The son of musicians, Passard plays the saxophone.
History and Mentors
Alain Passard began his career at Le Lion d’Or in Liffré from 1971 to 1975 under Michel Kéréver, one of the few Michelin-starred Bretons of his time. There, he was exposed to the fundamentals of classic cuisine.
The following year, from 1975 to 1976, Passard entered La Chaumière under triple Michelin macaroon-holder Gaston Boyer, a culinary classicist.
In 1977, Passard worked as a member of a small kitchen team at L’Archestrate, led by Alain Senderens.
In 1980, at Le Duc d’Enghien at the Enghien Casino, Passard received two Michelin macaroons at the age of 26. At the Carlton of Brussels in 1984, he received his first Michelin star.
Influence on Culinary Culture
Acclaimed chef David Kinch of the Los Gatos, California restaurant Manresa cites Passard as “the chef who has most inspired me” in his 2013 cookbook. “He is the only chef I’ve ever met that I can unequivocally call a true artist.” 
Passard purchased L’Archestrate, located on the corner of rue de Varenne and rue de Bourgogne, from his mentor, Alain Senderens, in 1986. 
He renamed it L’Arpège, in tribute to his love for music, and gave it an Art Deco style interior. It earned one star in the Michelin Guide in its first year, and earned two soon thereafter. It earned three Michelin stars in 1996, which it has maintained since. In 2010, he was awarded a “pépite” during the Globes de Cristal ceremony, in honor of his involvement in the fostering of French culture.
In 2001, Passard introduced a vegetable-inspired collection. Passard plans his menu based on the seasons, sourcing natural and organically-grown products from artisans and farmers.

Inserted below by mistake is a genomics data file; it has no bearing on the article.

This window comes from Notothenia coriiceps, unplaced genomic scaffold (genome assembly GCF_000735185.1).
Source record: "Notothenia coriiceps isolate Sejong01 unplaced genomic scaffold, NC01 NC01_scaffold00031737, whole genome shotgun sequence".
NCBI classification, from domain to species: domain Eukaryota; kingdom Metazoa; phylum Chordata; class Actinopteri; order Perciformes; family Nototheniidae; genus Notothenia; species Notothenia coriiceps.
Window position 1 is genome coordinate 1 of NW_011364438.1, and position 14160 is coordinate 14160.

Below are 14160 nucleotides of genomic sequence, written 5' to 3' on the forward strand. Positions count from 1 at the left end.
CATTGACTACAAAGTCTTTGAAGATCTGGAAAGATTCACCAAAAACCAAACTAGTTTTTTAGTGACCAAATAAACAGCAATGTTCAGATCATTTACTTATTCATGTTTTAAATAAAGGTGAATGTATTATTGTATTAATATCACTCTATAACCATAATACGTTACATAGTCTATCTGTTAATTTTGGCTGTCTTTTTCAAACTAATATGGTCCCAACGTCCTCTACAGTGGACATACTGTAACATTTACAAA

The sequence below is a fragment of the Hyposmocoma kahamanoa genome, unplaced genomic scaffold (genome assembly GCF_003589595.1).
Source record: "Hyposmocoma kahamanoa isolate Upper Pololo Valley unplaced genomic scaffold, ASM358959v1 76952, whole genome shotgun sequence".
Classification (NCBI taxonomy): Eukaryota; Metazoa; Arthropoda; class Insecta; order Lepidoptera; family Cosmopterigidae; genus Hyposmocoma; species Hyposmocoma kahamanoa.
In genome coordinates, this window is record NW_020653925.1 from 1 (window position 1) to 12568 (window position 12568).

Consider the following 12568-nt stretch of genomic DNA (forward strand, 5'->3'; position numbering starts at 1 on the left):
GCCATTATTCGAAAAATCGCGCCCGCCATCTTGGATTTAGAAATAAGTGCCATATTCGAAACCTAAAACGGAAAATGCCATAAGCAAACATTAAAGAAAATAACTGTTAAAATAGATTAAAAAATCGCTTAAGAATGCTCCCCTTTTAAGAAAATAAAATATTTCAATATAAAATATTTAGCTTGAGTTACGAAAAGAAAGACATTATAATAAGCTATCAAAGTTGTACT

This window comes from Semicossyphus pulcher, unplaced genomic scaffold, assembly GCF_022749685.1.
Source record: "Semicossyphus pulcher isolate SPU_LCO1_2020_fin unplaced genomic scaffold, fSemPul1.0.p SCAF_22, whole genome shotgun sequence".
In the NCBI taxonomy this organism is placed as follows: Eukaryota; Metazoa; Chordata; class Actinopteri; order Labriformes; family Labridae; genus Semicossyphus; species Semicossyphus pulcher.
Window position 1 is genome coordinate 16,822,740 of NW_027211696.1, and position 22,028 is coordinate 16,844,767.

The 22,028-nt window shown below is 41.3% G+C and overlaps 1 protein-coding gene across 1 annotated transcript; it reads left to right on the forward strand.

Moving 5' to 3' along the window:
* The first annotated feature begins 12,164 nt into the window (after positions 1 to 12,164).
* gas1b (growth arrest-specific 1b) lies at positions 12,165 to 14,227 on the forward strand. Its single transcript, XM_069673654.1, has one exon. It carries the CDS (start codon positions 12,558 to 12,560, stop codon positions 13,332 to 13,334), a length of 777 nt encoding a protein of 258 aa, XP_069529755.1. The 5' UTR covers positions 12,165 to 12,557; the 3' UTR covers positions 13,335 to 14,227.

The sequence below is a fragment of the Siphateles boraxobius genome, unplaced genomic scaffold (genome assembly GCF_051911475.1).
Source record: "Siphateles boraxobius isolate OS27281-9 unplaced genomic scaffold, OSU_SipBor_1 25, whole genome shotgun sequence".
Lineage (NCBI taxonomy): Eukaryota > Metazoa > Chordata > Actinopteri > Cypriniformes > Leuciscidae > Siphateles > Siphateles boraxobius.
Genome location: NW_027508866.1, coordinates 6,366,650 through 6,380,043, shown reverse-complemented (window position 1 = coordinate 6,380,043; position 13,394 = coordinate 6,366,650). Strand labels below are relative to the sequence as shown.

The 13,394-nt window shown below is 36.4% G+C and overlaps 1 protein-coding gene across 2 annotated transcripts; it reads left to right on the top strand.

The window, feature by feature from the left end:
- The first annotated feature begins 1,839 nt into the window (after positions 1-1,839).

Passard’s desire to work with quality products led to the creation of three kitchen gardens. The first took root in 2002 in the soil of the Sarthe, the second in 2005 in the Eure and the third in 2008 in the Manche. Three gardens in three different regions giving the respective vegetables a soil-suffused signature: sand in the Sarthe for carrots, asparagus and leeks; clay in the Eure for celeriac and cabbage, and lastly, alluvia in the Manche for aromatic herbs.
The farms produce 40 tons annually of organic produce. Animal traction is employed for plowing and harvesting. It is the only restaurant to self-manage its vegetable, herb and red and black fruit production.
Twelve gardeners work the trio’s combined 6 hectares (15 acres), where donkeys, mares, cows, hens and goats also maintain residence.
- Kinch, David; Muhlke, Christine (September 2013). Manresa: An Edible Reflection. p. 50.
- "L'Arpège". themobilefoodguide.com. Retrieved 2012.
- The art of cooking with vegetables by Alain Passard, Frances Lincoln, 2012.
- En cuisine avec Alain Passard, Christophe Blain, Gallimard, 2011.